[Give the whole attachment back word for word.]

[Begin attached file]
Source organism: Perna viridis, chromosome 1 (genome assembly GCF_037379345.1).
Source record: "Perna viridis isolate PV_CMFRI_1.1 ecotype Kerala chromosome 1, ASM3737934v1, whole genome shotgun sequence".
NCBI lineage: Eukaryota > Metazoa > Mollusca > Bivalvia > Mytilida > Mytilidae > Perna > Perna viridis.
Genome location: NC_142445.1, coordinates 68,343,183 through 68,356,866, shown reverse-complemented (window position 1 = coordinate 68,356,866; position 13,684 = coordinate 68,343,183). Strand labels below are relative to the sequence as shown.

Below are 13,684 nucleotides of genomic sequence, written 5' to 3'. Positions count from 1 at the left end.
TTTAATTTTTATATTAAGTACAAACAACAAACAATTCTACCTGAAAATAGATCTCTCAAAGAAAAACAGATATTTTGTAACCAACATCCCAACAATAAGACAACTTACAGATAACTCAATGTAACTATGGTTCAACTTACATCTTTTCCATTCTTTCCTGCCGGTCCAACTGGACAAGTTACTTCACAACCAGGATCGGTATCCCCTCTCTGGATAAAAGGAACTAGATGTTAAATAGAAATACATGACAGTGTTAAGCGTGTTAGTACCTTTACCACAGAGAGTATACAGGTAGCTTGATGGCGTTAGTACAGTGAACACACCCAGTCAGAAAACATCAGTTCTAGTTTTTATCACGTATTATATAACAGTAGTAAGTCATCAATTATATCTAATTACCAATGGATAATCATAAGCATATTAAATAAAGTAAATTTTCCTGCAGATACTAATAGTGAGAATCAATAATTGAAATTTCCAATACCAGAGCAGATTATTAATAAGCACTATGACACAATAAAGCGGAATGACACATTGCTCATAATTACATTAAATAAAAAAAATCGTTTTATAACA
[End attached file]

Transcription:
Source organism: Perna viridis, chromosome 1 (genome assembly GCF_037379345.1).
Source record: "Perna viridis isolate PV_CMFRI_1.1 ecotype Kerala chromosome 1, ASM3737934v1, whole genome shotgun sequence".
NCBI lineage: Eukaryota > Metazoa > Mollusca > Bivalvia > Mytilida > Mytilidae > Perna > Perna viridis.
Genome location: NC_142445.1, coordinates 68,343,183 through 68,356,866, shown reverse-complemented (window position 1 = coordinate 68,356,866; position 13,684 = coordinate 68,343,183). Strand labels below are relative to the sequence as shown.

Below are 13,684 nucleotides of genomic sequence, written 5' to 3'. Positions count from 1 at the left end.
TTTAATTTTTATATTAAGTACAAACAACAAACAATTCTACCTGAAAATAGATCTCTCAAAGAAAAACAGATATTTTGTAACCAACATCCCAACAATAAGACAACTTACAGATAACTCAATGTAACTATGGTTCAACTTACATCTTTTCCATTCTTTCCTGCCGGTCCAACTGGACAAGTTACTTCACAACCAGGATCGGTATCCCCTCTCTGGATAAAAGGAACTAGATGTTAAATAGAAATACATGACAGTGTTAAGCGTGTTAGTACCTTTACCACAGAGAGTATACAGGTAGCTTGATGGCGTTAGTACAGTGAACACACCCAGTCAGAAAACATCAGTTCTAGTTTTTATCACGTATTATATAACAGTAGTAAGTCATCAATTATATCTAATTACCAATGGATAATCATAAGCATATTAAATAAAGTAAATTTTCCTGCAGATACTAATAGTGAGAATCAATAATTGAAATTTCCAATACCAGAGCAGATTATTAATAAGCACTATGACACAATAAAGCGGAATGACACATTGCTCATAATTACATTAAATAAAAAAAATCGTTTTATAACA